Feed biosecurity has also been a topic of discussion for the U.S. Swine Health Improvement Plan, with several areas focused on sampling and testing, traceability and biosecurity. For example, during the first US SHIP House of Delegates meeting a program standard was passed that states the practice of feeding swill, garbage or table waste is not permitted for participants under the US SHIP program.

A US SHIP working group of 30-plus members representing swine producers, veterinarians, nutritionists, feed ingredient suppliers, trade associations, allied industry and federal and state regulatory partners has also been distributing a series of surveys to gather feed biosecurity baseline information. One survey posed the question: do you import non-bulk ingredients (ingredients received in 1 metric ton packaging or less) from African swine fever/classical swine fever affected countries? Eight out of eight respondents reported "yes."

"That's not surprising with the way that our feed supply works. But what we found particularly eye-opening was that while many of these different producers implement some form of holding times, the degree in which they implement that practice is highly variable," Gebhardt says.

Holding times ranged from 30 to 45 to 60 days and the point in time in which that clock starts ticking (arrival in United States, upon receipt at the feed mill, and exit port of export) was even more variable. The respondents also reported a high degree of variation for storage temperature.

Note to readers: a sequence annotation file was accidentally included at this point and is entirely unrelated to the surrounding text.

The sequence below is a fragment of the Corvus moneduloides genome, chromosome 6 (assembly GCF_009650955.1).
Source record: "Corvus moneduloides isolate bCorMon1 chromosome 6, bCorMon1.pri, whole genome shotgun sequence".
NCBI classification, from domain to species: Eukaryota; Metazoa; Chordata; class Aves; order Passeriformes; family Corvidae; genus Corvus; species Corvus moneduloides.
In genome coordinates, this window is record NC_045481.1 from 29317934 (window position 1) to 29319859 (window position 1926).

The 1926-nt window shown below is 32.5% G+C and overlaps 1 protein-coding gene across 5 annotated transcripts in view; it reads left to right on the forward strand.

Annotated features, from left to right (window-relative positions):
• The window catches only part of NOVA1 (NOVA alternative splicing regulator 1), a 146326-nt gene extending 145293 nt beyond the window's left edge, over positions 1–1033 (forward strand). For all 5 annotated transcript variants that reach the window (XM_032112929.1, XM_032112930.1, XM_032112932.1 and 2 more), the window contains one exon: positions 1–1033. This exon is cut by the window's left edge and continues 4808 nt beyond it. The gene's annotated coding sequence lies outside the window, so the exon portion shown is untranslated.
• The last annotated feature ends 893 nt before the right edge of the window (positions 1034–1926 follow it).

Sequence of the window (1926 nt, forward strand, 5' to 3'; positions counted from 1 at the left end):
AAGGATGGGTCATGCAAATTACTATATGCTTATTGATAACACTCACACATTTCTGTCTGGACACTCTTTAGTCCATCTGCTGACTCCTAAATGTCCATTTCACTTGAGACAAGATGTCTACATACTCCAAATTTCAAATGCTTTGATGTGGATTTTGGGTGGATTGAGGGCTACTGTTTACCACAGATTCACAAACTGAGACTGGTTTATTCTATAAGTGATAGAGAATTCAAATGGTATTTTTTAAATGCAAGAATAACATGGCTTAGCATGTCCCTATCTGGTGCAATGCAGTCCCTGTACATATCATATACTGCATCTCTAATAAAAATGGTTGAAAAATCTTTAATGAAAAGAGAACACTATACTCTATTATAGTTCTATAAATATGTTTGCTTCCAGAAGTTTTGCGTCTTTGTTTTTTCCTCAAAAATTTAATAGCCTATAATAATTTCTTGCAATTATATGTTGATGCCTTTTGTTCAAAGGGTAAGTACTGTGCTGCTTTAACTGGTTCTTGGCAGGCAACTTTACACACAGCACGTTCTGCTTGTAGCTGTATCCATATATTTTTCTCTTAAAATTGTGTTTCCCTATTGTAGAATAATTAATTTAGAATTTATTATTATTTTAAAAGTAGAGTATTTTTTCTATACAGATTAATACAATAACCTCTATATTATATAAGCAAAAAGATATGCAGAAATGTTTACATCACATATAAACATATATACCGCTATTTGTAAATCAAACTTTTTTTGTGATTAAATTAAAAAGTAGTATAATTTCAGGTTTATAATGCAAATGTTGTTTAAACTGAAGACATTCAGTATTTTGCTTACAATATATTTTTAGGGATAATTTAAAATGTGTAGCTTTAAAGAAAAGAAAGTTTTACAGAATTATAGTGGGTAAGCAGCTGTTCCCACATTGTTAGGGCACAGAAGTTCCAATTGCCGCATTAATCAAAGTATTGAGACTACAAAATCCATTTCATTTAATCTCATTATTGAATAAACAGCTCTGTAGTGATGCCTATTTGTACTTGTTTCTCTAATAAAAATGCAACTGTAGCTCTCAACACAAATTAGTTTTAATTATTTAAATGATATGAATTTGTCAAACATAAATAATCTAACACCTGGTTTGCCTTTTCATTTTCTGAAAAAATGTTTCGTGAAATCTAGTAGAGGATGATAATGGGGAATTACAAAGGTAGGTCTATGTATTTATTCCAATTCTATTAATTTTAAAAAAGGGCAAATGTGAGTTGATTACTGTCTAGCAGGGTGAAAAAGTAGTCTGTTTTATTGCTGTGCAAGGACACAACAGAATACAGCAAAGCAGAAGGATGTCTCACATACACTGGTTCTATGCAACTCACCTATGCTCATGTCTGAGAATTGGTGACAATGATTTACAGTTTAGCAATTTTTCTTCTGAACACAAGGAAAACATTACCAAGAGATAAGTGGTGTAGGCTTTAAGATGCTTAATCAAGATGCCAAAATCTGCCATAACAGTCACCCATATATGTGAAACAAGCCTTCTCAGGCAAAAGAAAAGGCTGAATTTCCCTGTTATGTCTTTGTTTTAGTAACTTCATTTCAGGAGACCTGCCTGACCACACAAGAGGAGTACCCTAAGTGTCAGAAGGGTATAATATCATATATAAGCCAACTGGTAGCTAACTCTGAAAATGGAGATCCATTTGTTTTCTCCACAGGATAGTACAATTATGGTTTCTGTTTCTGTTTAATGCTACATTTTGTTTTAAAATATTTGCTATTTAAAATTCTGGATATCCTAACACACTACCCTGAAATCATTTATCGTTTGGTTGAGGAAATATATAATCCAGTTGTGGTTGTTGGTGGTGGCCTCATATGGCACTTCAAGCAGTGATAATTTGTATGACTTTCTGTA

Another survey question asked respondents if their company uses bulk ingredients imported from countries with known ASF/CSF circulation? Of the 23 total responses, three said yes, nine said no and 11 were unknown. However, all three "yes" responses did indicate that holding time is implemented, even though there was a high degree of variation in time and temperature.

During the fall 2022 US SHIP House of Delegates meeting, two resolutions were passed to continue work of Feed Biosafety Committee and to pilot demonstration a broadly applicable responsible imports program across a substantive subset of U.S. pork industry participants and feed industry stakeholders.

A new program standard was also passed that in the event of an incursion of ASF or CSF in U.S. swine, there would be some temporary feeding modifications as it relates to feeding porcine-based ingredients back to pigs.

"Essentially there'd be some enhanced biosecurity practices we would want to include as an industry," Gebhardt says.

While the industry has generated a lot of great data in feed biosecurity, Gebhardt says the challenge now is how to implement that knowledge industry wide.

"I've been very optimistic about the interest in how willing folks are to have these discussions of how to move forward," Gebhardt says. "The US SHIP program is a terrific opportunity, an industry-driven organization, that's a mix of state associations, federal partners and our producers, all having an open discussion on how we move forward, and I see feed biosecurity as an important component of that."